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A General Clinical And Medical Overview Of Hyperlipidemias As Metabolic Disorders

Updated on February 18, 2014

Food Sources Of Lipids

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Endogenous And Exogenous Lipids

The Exogenous Lipids

A liberal diet supplied about 100 g of triglycerides and 1 g of cholesterol daily. After absorption, they circulate in blood as chylomicrons from which the fatty acids pass to muscle cells and fat cells where they are utilized for energy or re-esterified into triglycerides. The remaining portion of the chylomicron which is rich in cholesteryl esters is taken up by the liver for the formation of bile acids and the rest passes unaltered in bile. Free fatty acids liberated from fat depots are also metabolized in the liver to form trigylcerides, phospholipids, and cholesterol which circulate in blood as lipoproteins.

The endogenous lipids

The liver synthesizes triglycerides from surplus carbohydrates obtained from diet. The triglycerides are esterified and released into circulation as very low density lipoproteins (VLDL). The triglycerides is split off and it enters the adipocytes. The VLDL remnant which contains mainly cholesterol esters gets physically transformed into low density lipoprotein (LDL). Around 75% of circulating cholesterol is present in the form of LDL, and this is the form in which cholesterol is supplied to extrahepatic tissues like the adrenal cortex, muscle cells, renal cells and lymphocytes for the formation of cell membranes, hormones etc. Unesterified cholesterol which is liberated into plasma from disintegrating hepatic parenchymal and phagocytic cells constitutes high density lipoproteins (HDL). The levels of cholesterol and triglycerides in plasma show considerable variation in health. Cholesterol levels above 240 mg/dl and triglyceride levels above 200 mg/dl indicate hyperlipidemia in adults. In individuals below the age of 20 years, upper limits are 200 mg/dl and 150 mg/dl respectively. The cholesterol of atheromatous lesion is derived principally from plasma.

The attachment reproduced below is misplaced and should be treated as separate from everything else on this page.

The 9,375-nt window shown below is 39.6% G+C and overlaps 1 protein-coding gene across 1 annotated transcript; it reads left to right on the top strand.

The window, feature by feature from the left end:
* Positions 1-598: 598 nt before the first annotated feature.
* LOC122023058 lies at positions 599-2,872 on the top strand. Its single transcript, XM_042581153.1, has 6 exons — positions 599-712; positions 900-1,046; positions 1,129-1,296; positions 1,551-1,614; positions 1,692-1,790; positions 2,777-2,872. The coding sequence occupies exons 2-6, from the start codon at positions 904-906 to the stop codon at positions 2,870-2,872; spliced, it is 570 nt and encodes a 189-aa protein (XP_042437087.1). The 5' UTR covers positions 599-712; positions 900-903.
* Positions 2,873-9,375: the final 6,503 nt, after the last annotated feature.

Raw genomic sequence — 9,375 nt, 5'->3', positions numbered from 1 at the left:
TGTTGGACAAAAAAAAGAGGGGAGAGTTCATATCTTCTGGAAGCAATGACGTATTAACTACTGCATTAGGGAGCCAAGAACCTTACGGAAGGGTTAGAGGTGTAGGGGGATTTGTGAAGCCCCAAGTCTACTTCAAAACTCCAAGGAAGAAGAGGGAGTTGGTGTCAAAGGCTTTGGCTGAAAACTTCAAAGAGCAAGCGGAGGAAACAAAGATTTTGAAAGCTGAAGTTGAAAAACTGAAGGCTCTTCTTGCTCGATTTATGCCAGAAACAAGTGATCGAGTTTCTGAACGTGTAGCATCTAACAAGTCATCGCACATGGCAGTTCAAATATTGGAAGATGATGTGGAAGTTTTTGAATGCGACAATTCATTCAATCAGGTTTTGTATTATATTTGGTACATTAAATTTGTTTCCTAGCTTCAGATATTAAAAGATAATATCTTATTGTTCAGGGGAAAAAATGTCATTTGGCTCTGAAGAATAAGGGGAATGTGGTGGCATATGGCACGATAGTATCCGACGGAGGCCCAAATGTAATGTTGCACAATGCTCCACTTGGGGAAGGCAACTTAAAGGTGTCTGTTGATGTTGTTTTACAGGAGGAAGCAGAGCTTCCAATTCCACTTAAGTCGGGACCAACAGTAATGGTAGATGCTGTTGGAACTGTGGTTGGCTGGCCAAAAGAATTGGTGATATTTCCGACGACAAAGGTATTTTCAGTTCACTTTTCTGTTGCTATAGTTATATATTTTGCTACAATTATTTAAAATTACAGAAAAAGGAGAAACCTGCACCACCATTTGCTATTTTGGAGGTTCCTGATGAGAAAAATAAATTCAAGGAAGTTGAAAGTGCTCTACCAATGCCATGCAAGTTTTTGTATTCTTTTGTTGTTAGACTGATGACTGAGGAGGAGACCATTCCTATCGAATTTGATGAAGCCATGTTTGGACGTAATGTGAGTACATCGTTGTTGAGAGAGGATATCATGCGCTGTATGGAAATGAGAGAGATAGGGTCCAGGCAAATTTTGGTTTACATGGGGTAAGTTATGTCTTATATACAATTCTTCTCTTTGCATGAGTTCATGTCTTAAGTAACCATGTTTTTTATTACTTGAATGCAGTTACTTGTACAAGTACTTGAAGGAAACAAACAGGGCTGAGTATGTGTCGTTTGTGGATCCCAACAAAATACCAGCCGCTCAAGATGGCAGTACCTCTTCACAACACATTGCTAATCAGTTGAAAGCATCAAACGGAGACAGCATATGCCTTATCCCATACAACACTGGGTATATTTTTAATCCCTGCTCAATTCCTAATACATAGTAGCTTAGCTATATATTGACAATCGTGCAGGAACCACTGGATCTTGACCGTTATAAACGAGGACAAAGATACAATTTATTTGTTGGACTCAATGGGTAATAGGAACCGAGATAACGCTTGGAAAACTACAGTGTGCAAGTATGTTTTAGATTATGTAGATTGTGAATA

Hyperlipidemia

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Clinical Considerations

The blood levels of cholesterol and triglycerides give valuable information for the assessment of errors of lipid metabolism. LDL and HDL together account for 90% of the cholesterol in the plasma. Lipids are present in circulation as lipoproteins and free fatty acids (non-esterified fatty acids) bound to albumin. The lipoproteins are formed by the combination of lipids, triglycerides, phospholipid and cholesterol with specific apoproteins. These have been classified as very low density lipoproteins (VLDL, prebeta) low density lipoproteins (LDL, beta lipoproteins), or high density lipoproteins (HDL, alpha lipoproteins) based on ultracentrifugal studies and electrophoretic patterns. The LDL and HDL particles are heterogenous. The terms “pre-beta”, “beta”, and “alpha” refer to the bands seen on electrophoresis.

The role of HDL is not still clear. Probably its role is to transport cholesterol and remove lipid from the arterial walls. The HDL reduces uptake of LDL by cells. Increase in levels of LDL and VLDL and decrease of HDL are associated with higher indicence of atheroma and its complications. Specific subclasses are selectively related to coronary heart disease. The HDL has a protective role against atherogenesis. In coronary heart disease, the concentration of the small HDL 2 fraction is particularly low. Raised concentration of LDL is readily decreased by controlled diet and appropriate drugs. High levels of LDL (above 500 to 700 mg/dl, 6.7 mmol/liter) lead to acute pancreatitis.

© 2014 Funom Theophilus Makama

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